Coconut shell; with a flat lip and recessed foot surrounded by a protruding convex footrim; made of eight segments joined together, four for the main body, one for the shoulders, one for the neck, and one each for the base and footrim 18001900 Height: 5 cm Mouth/lip: 0.67/1.15 cm Stopper: nephrite; ivory collar
Condition: Surface with minor abrasions from use; two fine cracks rising from foot rim, one on either side; otherwise, workshop condition
Provenance: Sotheby's, New York, 23 April 1981, lot 142 Hugh Moss (HK) Ltd (1993)
Published: Treasury 7, no. 1486
Although a snuff bottle could be made from a whole dwarf coconut, which is characteristically of an elongated form resembling an eggplant (see, for instance, Sale 2, lot 9), the majority were made in sections from the larger, ubiquitous tropical coconut. No coconut had a thick enough wall to allow a bottle to be hollowed from it, dictating segmented construction to a greater or lesser extent. The most common method was to take two curving sections of the shell and join them with pins and glue to create a bottle of the shape of no. Sale 1, lot 16, although the two segments might be turned into compressed spherical, ovoid, or asymmetrical forms. A stage more complex than this involved the use of these same convex panels but with separate pieces inserted to broaden the shoulders and a separate neck added (such as on Sale 3, lot 6; or Sale 1, lot 66where the neck is made of more than one piece in order to achieve the necessary thickness). An extension of this is represented by Sale 2, lot 80, where the two convex segments of shell are separated all the way around the narrow sides with extra segments to give the bottle similar depth all through, instead of the tapering effect that comes with expanding the bottle only at the shoulders. The final and most complex phase is when the entire bottle is made from numerous segments to create a form that owes less to the coconut shell itself and more to the formal conception of the artist, such as here and, from the J & J Collection, Moss, Graham, and Tsang 1993, no. 279. This bottle seems to be made up of eight separate sections, although it is difficult to judge whether the base plate and footrim are truly separate pieces, so it may be seven sections.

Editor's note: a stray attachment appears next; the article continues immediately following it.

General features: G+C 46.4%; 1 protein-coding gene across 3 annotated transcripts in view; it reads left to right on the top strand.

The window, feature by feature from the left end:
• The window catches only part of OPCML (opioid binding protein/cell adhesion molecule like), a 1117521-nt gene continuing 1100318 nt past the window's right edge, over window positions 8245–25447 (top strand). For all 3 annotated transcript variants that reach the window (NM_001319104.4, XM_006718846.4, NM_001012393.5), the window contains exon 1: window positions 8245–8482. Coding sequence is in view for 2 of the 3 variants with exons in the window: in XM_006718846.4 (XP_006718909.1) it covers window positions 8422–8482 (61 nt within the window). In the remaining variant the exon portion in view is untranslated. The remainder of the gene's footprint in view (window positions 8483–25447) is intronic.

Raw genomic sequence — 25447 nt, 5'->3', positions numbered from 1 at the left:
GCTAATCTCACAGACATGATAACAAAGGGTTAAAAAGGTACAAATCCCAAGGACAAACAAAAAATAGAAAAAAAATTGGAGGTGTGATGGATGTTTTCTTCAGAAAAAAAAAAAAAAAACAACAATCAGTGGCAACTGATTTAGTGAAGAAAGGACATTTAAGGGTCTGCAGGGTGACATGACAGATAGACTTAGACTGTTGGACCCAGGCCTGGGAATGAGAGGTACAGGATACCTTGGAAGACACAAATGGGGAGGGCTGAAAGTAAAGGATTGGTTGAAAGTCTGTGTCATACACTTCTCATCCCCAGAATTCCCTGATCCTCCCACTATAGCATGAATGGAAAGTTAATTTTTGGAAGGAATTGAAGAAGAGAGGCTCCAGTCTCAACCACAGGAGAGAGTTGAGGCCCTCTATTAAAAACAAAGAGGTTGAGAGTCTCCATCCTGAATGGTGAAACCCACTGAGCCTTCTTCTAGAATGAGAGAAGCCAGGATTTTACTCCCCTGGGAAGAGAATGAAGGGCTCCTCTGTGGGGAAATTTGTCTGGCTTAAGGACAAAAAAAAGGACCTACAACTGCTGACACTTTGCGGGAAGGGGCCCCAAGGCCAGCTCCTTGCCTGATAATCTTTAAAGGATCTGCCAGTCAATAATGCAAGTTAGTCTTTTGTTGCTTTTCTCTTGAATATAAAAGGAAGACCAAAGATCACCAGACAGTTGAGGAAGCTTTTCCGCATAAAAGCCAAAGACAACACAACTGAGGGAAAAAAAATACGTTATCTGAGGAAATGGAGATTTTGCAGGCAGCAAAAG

Another very similar bottle, but slightly narrower, was in the Alexander Brody Collection (Lawrence 1995, no. 57; formerly Sotheby's, Hong Kong, 5 May, 1994, lot 1349). There was also one of similar construction but narrower form in the Ko Collection, Christie's, London, 18 June 1973, lot 175, which was bought in Tianjin in 1942.
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